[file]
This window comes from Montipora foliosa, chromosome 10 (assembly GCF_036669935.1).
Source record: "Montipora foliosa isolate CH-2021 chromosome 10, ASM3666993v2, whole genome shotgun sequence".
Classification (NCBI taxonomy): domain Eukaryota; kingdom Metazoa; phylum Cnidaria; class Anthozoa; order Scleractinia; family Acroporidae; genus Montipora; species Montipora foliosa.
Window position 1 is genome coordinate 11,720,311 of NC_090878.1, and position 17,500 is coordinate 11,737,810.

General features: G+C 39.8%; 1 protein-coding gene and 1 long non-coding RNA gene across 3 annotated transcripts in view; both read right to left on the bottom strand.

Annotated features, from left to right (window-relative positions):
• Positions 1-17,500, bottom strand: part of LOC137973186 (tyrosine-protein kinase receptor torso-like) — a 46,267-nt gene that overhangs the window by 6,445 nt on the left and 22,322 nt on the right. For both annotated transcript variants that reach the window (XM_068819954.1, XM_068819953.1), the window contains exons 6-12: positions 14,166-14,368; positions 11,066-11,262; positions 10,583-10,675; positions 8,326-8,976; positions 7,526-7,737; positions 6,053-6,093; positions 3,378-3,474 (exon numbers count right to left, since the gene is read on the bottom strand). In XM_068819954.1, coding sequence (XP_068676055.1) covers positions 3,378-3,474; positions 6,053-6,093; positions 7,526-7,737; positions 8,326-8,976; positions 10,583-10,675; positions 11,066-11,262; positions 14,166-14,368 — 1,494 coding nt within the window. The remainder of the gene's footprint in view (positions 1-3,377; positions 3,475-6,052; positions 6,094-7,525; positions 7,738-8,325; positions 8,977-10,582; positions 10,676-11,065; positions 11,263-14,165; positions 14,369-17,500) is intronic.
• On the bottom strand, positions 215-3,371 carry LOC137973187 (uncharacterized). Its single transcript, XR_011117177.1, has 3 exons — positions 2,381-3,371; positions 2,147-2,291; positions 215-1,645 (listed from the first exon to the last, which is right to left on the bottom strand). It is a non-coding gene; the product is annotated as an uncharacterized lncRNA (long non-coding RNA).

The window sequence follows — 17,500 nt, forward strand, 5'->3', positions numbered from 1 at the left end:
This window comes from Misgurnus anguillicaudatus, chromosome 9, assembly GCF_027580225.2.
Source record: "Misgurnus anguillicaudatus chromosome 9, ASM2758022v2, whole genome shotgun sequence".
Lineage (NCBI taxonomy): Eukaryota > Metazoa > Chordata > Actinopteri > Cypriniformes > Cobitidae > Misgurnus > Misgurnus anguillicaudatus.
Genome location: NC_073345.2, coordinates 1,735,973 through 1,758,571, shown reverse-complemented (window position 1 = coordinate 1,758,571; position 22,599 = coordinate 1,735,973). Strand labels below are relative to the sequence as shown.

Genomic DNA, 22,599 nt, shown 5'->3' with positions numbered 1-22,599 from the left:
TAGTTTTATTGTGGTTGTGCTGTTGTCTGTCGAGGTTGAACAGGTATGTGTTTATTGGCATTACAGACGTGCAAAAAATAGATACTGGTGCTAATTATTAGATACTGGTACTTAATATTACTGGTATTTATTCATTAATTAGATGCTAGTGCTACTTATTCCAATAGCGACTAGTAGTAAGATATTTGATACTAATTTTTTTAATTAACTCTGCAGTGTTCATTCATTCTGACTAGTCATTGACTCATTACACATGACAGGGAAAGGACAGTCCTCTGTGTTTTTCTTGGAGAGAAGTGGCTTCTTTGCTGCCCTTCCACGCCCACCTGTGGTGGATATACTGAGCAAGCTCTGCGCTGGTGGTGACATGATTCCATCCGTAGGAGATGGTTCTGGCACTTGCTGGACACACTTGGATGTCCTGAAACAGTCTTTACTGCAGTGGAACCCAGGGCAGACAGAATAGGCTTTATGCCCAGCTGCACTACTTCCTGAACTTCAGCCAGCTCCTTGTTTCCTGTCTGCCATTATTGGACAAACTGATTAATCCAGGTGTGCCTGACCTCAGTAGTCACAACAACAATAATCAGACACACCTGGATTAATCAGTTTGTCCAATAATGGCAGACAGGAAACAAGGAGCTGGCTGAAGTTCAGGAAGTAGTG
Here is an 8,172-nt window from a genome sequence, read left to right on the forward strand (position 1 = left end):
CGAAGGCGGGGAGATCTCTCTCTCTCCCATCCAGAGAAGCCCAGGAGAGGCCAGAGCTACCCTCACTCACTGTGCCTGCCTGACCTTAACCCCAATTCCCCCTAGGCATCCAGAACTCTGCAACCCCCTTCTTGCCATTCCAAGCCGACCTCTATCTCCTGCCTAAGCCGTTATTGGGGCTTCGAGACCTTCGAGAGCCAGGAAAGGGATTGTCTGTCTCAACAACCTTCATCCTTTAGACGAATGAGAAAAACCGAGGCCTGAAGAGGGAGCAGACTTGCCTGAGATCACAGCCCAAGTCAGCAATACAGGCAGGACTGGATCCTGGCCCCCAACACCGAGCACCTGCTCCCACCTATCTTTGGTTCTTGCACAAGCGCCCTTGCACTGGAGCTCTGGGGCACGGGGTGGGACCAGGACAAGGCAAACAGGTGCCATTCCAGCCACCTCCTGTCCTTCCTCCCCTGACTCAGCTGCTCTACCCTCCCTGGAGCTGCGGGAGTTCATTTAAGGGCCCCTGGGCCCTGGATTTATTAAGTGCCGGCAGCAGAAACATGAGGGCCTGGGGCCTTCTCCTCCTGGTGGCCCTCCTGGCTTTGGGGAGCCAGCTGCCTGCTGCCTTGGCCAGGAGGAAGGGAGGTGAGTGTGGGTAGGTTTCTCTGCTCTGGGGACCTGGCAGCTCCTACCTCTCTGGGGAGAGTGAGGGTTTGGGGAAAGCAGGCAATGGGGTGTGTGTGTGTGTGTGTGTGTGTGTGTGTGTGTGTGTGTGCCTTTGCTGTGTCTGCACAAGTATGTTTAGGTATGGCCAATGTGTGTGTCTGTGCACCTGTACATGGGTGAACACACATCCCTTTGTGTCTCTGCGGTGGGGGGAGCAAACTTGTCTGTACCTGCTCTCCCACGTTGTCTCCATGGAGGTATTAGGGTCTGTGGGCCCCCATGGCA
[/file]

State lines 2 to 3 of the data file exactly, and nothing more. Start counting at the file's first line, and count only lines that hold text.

Source record: "Montipora foliosa isolate CH-2021 chromosome 10, ASM3666993v2, whole genome shotgun sequence".
Classification (NCBI taxonomy): domain Eukaryota; kingdom Metazoa; phylum Cnidaria; class Anthozoa; order Scleractinia; family Acroporidae; genus Montipora; species Montipora foliosa.